Supercharging the Git Commit Graph IV: Bloom Filters – Microsoft DevOps Blog

We’ve been discussing the commit-graph feature in Git 2.18 and how we can use generation numbers to accelerate commit walks. One area where we can get significant speedup is when presenting output in topological order. This allows us to walk a much smaller list of commits than before. One place where this breaks down is when we apply a filter to our results.For instance, if we filter by a path, then we are asking for a set of commits that modified that path. The following Git command returns the commits that changed “The/Path/To/My/File.txt” in the master branch:git log master -- The/Path/To/My/File.txtIf the path is not modified very often, then we need to walk more of the commit graph in order to return the results. What’s more, we need to walk a number of trees to determine if the path was modified. In the example above, we need to walk five trees: the root tree and four nested trees for the directories above “File.txt”.These behaviors combine to make some history calls slow.…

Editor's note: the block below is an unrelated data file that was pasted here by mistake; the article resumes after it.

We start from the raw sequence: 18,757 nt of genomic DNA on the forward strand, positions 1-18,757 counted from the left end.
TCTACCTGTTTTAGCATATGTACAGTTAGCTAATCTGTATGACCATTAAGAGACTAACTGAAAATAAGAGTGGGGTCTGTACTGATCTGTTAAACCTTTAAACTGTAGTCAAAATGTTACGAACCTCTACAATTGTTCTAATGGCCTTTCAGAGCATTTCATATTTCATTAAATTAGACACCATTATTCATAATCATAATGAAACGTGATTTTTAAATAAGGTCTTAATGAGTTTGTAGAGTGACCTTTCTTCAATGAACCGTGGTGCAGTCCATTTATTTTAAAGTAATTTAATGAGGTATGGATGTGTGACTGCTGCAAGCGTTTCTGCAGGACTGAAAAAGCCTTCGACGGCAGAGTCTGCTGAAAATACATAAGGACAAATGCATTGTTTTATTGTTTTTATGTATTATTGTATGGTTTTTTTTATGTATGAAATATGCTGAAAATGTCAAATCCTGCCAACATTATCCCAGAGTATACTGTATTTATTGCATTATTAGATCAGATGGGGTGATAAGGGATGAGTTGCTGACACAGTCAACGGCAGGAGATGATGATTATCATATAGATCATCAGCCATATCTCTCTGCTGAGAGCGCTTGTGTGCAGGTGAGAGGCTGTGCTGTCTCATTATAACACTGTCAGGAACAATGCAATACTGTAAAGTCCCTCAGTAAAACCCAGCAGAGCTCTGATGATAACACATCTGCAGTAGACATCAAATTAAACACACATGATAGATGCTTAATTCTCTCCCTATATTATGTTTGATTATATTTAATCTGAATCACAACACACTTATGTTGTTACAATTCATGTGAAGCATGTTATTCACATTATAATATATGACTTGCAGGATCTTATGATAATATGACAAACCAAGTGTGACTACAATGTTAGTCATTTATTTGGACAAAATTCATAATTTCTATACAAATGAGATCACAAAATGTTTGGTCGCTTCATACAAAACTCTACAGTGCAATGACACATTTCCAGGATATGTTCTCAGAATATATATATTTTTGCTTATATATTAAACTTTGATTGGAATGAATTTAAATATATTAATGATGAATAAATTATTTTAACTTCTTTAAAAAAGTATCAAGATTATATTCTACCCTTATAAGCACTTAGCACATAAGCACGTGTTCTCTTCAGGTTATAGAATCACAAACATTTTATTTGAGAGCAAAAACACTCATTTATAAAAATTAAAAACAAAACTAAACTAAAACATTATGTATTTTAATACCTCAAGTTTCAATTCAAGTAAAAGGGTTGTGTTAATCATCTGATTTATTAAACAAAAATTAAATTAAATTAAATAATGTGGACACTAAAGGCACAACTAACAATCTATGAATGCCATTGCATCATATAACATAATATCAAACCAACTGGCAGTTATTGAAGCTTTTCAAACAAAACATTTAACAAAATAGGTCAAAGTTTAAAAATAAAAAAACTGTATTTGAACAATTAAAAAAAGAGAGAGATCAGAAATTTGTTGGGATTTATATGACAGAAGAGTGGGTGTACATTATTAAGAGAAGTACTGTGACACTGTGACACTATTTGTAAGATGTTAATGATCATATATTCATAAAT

Related Topics: Git Oracle DevOps